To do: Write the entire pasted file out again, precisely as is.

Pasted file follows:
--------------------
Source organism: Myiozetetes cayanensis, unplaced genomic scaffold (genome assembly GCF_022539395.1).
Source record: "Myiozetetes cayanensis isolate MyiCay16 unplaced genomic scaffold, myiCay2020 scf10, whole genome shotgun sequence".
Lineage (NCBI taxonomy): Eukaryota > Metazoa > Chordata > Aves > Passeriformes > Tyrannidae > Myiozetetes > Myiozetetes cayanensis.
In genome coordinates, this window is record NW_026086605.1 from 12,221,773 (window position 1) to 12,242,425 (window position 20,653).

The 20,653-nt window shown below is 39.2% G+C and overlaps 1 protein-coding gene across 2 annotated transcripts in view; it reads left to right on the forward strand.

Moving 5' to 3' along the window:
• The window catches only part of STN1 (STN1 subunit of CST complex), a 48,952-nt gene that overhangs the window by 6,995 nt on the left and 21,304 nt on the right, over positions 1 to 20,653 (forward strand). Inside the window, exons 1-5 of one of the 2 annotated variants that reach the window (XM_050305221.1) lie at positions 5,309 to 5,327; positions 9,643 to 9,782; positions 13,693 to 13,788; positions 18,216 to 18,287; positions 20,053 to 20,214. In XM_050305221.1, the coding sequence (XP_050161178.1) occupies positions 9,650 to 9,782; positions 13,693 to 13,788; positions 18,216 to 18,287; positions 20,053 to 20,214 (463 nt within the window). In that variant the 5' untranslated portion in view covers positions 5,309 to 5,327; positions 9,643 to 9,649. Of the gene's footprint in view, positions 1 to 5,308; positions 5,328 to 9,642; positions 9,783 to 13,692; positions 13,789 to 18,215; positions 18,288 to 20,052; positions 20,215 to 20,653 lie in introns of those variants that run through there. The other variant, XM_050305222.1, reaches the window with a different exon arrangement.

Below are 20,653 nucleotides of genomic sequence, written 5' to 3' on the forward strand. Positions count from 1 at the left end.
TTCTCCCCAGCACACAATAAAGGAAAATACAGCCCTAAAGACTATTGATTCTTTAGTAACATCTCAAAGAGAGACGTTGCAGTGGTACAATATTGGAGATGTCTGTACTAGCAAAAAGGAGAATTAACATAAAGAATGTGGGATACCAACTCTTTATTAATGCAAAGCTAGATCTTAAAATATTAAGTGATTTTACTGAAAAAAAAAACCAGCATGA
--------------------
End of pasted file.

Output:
Source organism: Myiozetetes cayanensis, unplaced genomic scaffold (genome assembly GCF_022539395.1).
Source record: "Myiozetetes cayanensis isolate MyiCay16 unplaced genomic scaffold, myiCay2020 scf10, whole genome shotgun sequence".
Lineage (NCBI taxonomy): Eukaryota > Metazoa > Chordata > Aves > Passeriformes > Tyrannidae > Myiozetetes > Myiozetetes cayanensis.
In genome coordinates, this window is record NW_026086605.1 from 12,221,773 (window position 1) to 12,242,425 (window position 20,653).

The 20,653-nt window shown below is 39.2% G+C and overlaps 1 protein-coding gene across 2 annotated transcripts in view; it reads left to right on the forward strand.

Moving 5' to 3' along the window:
• The window catches only part of STN1 (STN1 subunit of CST complex), a 48,952-nt gene that overhangs the window by 6,995 nt on the left and 21,304 nt on the right, over positions 1 to 20,653 (forward strand). Inside the window, exons 1-5 of one of the 2 annotated variants that reach the window (XM_050305221.1) lie at positions 5,309 to 5,327; positions 9,643 to 9,782; positions 13,693 to 13,788; positions 18,216 to 18,287; positions 20,053 to 20,214. In XM_050305221.1, the coding sequence (XP_050161178.1) occupies positions 9,650 to 9,782; positions 13,693 to 13,788; positions 18,216 to 18,287; positions 20,053 to 20,214 (463 nt within the window). In that variant the 5' untranslated portion in view covers positions 5,309 to 5,327; positions 9,643 to 9,649. Of the gene's footprint in view, positions 1 to 5,308; positions 5,328 to 9,642; positions 9,783 to 13,692; positions 13,789 to 18,215; positions 18,288 to 20,052; positions 20,215 to 20,653 lie in introns of those variants that run through there. The other variant, XM_050305222.1, reaches the window with a different exon arrangement.

Below are 20,653 nucleotides of genomic sequence, written 5' to 3' on the forward strand. Positions count from 1 at the left end.
TTCTCCCCAGCACACAATAAAGGAAAATACAGCCCTAAAGACTATTGATTCTTTAGTAACATCTCAAAGAGAGACGTTGCAGTGGTACAATATTGGAGATGTCTGTACTAGCAAAAAGGAGAATTAACATAAAGAATGTGGGATACCAACTCTTTATTAATGCAAAGCTAGATCTTAAAATATTAAGTGATTTTACTGAAAAAAAAAACCAGCATGA